He also advised people to get themselves vaccinated, COVID-19 cannot be taken lightly give its aggressive behavior since its outbreak in 2019.

KNO

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High time to take all precautions, we shouldn’t allow situation go out of control: Dr Naveed Nazir

Says over 100 beds available with oxygen facility at CD hospital almost full, have ventilators as backup, one more oxygen plant coming up this month; Covid vaccine prevents severity among patients

(Asian News Hub) – Kashmir’s top medico and the frontline Covid warrior Dr Naveed Nazir Monday said that it’s high time for the people to take all precautions to prevent the spread of Covid=19 pandemic and that the situation shouldn’t be allowed to go out of control.

Head of Department at Chest Diseases Hospital Dalgate, Srinagar, Dr Naveed said that the situation shouldn’t be allowed to go out of control and people should take all precautions to prevent the spread of the virus.

“We had been stating that Covid is here and it has not gone away. One thing that needs to be hailed is that people have started following SoPs. There is hardly anyone who doesn’t wear a mask. This is a good sign,” he said, adding that “we must strictly follow SoPs and contain the situation.”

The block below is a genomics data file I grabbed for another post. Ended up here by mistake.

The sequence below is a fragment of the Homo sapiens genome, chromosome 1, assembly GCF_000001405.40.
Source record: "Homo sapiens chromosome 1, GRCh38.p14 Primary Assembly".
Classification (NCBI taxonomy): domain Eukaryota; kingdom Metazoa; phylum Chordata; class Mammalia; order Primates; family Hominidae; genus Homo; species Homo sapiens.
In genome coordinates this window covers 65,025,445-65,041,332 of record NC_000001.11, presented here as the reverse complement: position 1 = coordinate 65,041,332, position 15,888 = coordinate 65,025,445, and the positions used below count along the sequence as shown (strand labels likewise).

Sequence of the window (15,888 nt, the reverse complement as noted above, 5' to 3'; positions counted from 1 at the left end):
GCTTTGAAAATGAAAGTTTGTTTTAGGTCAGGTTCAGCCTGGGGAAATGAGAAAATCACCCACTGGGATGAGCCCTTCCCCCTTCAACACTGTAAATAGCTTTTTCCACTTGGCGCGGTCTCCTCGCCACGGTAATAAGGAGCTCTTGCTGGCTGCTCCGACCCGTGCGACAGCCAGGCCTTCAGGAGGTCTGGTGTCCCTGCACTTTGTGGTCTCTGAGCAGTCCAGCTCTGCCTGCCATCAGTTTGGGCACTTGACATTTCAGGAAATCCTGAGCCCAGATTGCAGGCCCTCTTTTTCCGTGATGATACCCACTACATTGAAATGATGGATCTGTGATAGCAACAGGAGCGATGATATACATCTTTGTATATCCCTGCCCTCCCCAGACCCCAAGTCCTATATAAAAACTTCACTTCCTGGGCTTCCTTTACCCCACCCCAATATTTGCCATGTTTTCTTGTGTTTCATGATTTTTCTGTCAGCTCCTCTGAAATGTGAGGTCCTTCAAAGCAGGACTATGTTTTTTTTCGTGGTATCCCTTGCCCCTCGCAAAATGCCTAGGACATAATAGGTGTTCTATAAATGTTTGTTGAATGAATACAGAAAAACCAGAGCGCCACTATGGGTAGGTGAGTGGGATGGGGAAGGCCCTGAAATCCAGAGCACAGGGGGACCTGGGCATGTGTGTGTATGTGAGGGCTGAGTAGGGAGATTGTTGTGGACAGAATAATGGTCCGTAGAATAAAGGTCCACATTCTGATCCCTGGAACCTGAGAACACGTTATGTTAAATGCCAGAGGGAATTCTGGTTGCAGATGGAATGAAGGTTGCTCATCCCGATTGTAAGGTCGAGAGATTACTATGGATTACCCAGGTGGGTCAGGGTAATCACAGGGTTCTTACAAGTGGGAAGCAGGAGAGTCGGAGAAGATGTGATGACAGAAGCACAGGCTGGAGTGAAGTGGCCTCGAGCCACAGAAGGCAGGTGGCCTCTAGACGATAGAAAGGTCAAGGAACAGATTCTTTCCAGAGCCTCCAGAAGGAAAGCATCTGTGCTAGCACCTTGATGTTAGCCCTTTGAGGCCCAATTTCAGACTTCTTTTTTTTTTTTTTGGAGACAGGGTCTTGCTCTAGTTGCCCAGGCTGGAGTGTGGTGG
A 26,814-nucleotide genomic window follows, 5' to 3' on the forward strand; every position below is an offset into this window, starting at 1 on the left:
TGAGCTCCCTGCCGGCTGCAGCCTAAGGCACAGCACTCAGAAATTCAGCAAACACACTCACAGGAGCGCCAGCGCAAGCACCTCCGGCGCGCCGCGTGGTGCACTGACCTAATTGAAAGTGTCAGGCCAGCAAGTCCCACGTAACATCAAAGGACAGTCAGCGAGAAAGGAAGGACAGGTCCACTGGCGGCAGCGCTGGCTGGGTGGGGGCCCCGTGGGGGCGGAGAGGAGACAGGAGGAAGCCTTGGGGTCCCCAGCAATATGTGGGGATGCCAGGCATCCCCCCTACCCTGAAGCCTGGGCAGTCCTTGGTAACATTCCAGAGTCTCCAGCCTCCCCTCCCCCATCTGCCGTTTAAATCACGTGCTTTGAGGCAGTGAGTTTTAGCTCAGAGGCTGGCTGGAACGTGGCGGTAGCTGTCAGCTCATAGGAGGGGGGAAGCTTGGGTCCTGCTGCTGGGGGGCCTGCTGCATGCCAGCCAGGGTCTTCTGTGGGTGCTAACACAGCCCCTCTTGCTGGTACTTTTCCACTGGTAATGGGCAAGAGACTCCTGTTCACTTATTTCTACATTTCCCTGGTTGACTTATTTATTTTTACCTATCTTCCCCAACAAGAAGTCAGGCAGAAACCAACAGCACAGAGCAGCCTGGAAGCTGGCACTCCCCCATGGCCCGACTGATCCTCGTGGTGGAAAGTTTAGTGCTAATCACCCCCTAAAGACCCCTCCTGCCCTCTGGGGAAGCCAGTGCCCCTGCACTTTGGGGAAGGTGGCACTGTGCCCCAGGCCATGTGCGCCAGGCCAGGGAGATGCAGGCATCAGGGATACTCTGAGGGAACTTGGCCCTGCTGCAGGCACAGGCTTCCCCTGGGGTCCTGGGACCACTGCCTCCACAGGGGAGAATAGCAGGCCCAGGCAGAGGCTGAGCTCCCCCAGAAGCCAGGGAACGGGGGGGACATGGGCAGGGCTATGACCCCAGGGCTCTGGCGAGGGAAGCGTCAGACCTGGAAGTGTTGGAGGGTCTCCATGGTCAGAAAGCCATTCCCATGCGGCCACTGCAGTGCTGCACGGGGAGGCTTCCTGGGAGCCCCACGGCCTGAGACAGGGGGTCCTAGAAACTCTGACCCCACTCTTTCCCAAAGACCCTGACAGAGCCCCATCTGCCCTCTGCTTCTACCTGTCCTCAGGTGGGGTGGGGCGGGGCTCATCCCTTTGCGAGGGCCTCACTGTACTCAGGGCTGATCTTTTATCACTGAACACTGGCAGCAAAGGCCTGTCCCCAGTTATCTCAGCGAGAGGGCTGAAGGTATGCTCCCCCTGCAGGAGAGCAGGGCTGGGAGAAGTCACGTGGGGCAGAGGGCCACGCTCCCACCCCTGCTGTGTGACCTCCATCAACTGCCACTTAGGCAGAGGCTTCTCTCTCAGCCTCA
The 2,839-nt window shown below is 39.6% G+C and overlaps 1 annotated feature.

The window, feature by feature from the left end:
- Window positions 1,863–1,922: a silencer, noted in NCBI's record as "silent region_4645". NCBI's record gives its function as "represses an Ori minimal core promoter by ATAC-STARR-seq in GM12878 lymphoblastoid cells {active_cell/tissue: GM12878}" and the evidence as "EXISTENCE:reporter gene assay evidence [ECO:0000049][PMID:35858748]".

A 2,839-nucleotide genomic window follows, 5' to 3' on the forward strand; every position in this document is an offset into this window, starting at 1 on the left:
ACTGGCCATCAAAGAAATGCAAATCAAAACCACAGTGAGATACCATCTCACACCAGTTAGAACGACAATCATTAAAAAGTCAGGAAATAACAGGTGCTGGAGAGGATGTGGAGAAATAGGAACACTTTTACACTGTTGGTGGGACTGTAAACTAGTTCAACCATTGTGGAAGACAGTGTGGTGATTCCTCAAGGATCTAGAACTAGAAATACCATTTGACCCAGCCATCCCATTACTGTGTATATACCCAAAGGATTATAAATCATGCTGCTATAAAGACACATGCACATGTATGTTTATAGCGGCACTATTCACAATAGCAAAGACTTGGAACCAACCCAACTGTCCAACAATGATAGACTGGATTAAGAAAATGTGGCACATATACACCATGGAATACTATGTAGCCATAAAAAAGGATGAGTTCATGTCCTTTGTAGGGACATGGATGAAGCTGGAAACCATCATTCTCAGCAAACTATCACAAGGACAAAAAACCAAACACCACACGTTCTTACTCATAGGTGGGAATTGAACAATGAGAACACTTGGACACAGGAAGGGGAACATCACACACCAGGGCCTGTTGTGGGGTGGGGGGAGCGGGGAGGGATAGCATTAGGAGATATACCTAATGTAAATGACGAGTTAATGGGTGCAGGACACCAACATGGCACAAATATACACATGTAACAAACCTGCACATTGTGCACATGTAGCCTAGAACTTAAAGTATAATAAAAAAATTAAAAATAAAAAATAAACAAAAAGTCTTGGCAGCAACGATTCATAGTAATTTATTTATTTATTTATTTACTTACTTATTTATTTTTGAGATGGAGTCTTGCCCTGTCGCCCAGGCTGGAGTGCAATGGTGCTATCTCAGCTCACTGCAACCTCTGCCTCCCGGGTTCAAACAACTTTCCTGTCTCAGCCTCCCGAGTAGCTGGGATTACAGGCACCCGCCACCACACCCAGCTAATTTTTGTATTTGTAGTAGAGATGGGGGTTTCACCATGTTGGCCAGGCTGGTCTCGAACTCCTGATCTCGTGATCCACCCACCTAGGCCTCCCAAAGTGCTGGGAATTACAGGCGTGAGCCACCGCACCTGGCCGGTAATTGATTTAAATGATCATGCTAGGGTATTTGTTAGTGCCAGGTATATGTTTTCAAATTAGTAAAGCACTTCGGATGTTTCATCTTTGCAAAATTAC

About the present position at CD hospital, one of the premier hospitals dealing with the Covid positive patients, Dr Naveed said that there are over 100 beds available for the virus affected patients and almost there is 90 per cent occupancy. “We are not admitting patients with mild symptoms and they are asked to go for home isolation. At present all our beds are almost full. We have oxygen facility at all the beds and have ventilators as a backup as well. We also have 50 more beds available as a backup at a nursing home,” the leading medico said. He said that all the cases admitted at CD hospital are severe cases who need oxygen and injectable.

Dr Naveed was speaking after attending a meeting convened by the SMC Mayor Junaid Matoo to take stock of the preparations to deal with the situation that has arisen after a huge spike in Covid positive cases in Kashmir. Over 1500 positive cases were reported in J&K UT on Sunday, highest in the past six months. He said that there is no shortage of oxygen in Srinagar and one more oxygen plant is coming up in the city this month.

Dr Naveed, who is a frontline Covid warrior, said that SMHS and other hospitals have also been designated as Covid hospitals “but people shouldn’t allow the situation to go out of control and stick to Covid protocols strictly.”